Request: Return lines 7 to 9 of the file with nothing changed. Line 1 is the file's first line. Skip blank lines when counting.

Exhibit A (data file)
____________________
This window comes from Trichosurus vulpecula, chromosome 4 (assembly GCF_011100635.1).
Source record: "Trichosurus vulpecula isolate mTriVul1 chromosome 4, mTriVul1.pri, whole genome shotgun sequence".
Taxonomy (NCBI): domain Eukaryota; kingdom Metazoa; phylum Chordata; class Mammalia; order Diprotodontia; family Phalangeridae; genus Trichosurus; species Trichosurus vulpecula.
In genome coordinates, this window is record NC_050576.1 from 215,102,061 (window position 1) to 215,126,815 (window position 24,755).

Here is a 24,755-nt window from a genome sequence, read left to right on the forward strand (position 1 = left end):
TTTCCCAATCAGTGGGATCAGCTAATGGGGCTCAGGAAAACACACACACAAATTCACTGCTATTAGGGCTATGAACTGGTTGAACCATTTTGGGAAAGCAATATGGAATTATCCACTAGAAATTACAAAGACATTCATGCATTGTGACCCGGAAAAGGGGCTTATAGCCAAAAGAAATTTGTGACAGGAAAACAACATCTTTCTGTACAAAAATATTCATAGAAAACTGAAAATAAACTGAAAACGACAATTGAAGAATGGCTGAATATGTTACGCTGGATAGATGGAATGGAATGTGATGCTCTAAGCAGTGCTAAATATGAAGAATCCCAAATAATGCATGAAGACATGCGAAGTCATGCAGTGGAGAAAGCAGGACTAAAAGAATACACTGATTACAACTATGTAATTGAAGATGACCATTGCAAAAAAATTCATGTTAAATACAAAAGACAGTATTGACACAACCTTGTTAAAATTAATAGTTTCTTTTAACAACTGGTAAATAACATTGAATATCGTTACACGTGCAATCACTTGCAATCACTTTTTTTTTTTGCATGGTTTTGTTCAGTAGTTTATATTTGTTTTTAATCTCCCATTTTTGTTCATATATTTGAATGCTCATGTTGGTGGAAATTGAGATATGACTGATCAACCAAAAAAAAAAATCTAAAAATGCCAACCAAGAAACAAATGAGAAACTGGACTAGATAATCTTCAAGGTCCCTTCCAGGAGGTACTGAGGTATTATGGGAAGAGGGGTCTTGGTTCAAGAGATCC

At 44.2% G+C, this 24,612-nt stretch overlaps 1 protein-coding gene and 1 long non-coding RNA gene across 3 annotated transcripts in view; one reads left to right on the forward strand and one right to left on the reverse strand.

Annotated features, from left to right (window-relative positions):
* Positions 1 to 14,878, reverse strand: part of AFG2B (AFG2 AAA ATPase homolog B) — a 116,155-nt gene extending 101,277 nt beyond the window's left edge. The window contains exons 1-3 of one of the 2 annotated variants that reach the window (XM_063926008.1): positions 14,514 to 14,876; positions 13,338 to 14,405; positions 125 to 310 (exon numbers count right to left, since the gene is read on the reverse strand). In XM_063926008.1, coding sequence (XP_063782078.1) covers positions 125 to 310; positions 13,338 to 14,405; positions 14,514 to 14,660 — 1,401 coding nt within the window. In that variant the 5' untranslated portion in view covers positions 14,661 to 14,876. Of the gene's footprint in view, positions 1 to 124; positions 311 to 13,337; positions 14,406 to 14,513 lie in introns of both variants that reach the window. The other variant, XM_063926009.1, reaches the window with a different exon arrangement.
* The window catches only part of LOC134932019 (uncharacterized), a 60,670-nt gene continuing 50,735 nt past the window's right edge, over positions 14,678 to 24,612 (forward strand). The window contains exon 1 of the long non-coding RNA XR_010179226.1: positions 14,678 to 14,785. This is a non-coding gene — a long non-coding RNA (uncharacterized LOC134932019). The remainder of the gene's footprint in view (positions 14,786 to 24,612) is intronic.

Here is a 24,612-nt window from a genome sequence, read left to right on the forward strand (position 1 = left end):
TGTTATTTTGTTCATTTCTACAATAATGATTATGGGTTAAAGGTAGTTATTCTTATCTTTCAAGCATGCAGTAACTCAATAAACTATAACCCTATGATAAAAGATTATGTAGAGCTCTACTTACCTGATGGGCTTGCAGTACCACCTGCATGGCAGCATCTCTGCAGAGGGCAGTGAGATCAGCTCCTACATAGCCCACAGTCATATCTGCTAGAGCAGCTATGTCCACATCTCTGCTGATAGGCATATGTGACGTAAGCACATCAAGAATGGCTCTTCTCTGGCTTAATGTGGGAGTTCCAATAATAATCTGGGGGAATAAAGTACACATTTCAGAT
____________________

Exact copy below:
At 44.2% G+C, this 24,612-nt stretch overlaps 1 protein-coding gene and 1 long non-coding RNA gene across 3 annotated transcripts in view; one reads left to right on the forward strand and one right to left on the reverse strand.

Annotated features, from left to right (window-relative positions):
* Positions 1 to 14,878, reverse strand: part of AFG2B (AFG2 AAA ATPase homolog B) — a 116,155-nt gene extending 101,277 nt beyond the window's left edge. The window contains exons 1-3 of one of the 2 annotated variants that reach the window (XM_063926008.1): positions 14,514 to 14,876; positions 13,338 to 14,405; positions 125 to 310 (exon numbers count right to left, since the gene is read on the reverse strand). In XM_063926008.1, coding sequence (XP_063782078.1) covers positions 125 to 310; positions 13,338 to 14,405; positions 14,514 to 14,660 — 1,401 coding nt within the window. In that variant the 5' untranslated portion in view covers positions 14,661 to 14,876. Of the gene's footprint in view, positions 1 to 124; positions 311 to 13,337; positions 14,406 to 14,513 lie in introns of both variants that reach the window. The other variant, XM_063926009.1, reaches the window with a different exon arrangement.